Judge dismisses challenge to uniform policy

January 21, 2012 12:08:00 AM



TUPELO -- A federal judge has upheld a uniform policy in Lee County that requires detention center officers to wear pants furnished by the sheriff's department. 


The Northeast Mississippi Daily Journal reports that juvenile detention center officer Crystal Finnie had alleged she was illegally fired in 2009 because she refused to wear trousers. 


According to court documents, Finnie apparently abided by this policy, without complaint, until September 2008 after she converted to the Pentecostal faith and was under the conviction that she could no longer wear pants.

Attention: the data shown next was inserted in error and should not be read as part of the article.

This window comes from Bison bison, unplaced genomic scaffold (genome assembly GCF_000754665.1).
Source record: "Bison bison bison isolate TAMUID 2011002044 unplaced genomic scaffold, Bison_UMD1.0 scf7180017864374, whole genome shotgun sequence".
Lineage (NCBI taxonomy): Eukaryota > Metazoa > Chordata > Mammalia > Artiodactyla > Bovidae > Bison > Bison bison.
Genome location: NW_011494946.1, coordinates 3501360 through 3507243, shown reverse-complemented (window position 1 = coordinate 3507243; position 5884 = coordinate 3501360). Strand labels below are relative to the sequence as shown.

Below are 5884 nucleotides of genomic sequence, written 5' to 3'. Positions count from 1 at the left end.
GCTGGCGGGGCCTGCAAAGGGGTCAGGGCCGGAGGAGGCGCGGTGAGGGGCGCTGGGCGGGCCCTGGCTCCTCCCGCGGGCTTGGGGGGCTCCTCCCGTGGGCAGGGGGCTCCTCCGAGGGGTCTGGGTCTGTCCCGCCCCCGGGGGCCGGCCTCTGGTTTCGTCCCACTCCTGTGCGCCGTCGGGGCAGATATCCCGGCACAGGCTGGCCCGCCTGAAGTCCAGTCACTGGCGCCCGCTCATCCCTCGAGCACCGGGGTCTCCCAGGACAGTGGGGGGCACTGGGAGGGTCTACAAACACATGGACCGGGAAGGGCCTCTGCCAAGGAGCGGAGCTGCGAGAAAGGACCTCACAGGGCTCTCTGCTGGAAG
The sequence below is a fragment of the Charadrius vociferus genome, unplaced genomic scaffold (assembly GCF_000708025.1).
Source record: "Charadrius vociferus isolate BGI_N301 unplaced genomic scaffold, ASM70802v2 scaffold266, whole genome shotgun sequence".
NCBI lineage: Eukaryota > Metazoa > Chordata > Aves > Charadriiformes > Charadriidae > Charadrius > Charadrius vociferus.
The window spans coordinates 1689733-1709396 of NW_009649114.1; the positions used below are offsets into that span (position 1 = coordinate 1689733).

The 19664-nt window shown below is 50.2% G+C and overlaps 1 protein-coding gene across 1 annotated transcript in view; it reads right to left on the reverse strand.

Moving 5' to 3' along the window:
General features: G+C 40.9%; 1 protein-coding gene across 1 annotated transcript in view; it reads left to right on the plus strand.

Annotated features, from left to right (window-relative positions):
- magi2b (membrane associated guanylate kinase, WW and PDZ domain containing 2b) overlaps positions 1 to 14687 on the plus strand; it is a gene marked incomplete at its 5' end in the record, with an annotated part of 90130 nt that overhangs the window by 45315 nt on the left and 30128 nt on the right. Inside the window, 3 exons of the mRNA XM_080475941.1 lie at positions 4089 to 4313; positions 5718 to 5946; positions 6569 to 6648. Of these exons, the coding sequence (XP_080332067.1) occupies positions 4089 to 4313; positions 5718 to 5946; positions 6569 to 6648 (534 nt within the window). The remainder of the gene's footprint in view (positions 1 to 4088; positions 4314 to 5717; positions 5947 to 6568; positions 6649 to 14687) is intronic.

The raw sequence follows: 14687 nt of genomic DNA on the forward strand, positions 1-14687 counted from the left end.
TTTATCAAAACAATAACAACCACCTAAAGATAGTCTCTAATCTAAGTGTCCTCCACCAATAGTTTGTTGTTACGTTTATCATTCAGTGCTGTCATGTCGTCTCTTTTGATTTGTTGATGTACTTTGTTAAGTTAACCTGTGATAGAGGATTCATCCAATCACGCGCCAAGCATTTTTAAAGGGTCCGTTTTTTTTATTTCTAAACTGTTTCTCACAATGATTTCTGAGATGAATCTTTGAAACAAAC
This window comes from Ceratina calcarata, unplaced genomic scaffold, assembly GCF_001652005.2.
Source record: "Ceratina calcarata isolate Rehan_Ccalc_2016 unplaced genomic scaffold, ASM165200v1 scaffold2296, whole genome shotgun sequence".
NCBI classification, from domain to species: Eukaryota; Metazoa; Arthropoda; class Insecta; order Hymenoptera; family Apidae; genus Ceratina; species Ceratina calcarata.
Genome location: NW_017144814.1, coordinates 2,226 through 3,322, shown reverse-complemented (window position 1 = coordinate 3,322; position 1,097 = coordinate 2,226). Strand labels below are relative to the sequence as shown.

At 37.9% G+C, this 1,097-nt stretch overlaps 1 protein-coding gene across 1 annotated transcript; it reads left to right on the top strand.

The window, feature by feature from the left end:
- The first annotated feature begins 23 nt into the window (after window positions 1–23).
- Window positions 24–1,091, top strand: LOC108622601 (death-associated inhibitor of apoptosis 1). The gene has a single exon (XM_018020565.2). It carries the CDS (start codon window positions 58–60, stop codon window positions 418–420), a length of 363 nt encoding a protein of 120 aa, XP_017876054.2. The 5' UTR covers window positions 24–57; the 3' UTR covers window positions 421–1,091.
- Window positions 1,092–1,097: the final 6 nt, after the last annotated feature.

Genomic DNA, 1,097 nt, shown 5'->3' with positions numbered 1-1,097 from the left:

She reportedly talked to the sheriff for permission to wear a skirt. 


The county contended that before hearing back from officials, Finnie began wearing a skirt until March 6, 2009, when she was warned she would be suspended without pay if the practice continued. 


The facility's administrator told her to get in compliance or resign, according to court records. 


Three days later, she filed a charge of religious and gender discrimination with the EEOC. In April she was fired. 


She sued in March 2010, alleging violation of her First Amendment rights of free speech and exercise of religion. 


U.S. District Judge Sharion Aycock ruled Tuesday that the jail's pants-only policy did not infringe upon Finnie's free-speech rights and is constitutional.  


Aycock said Finnie failed to prove that she was discriminated against, when the evidence is taken as a whole. 


"The 'pants-only' dress code here applies to all employees equally; it does not single out males or females," Aycock said. 


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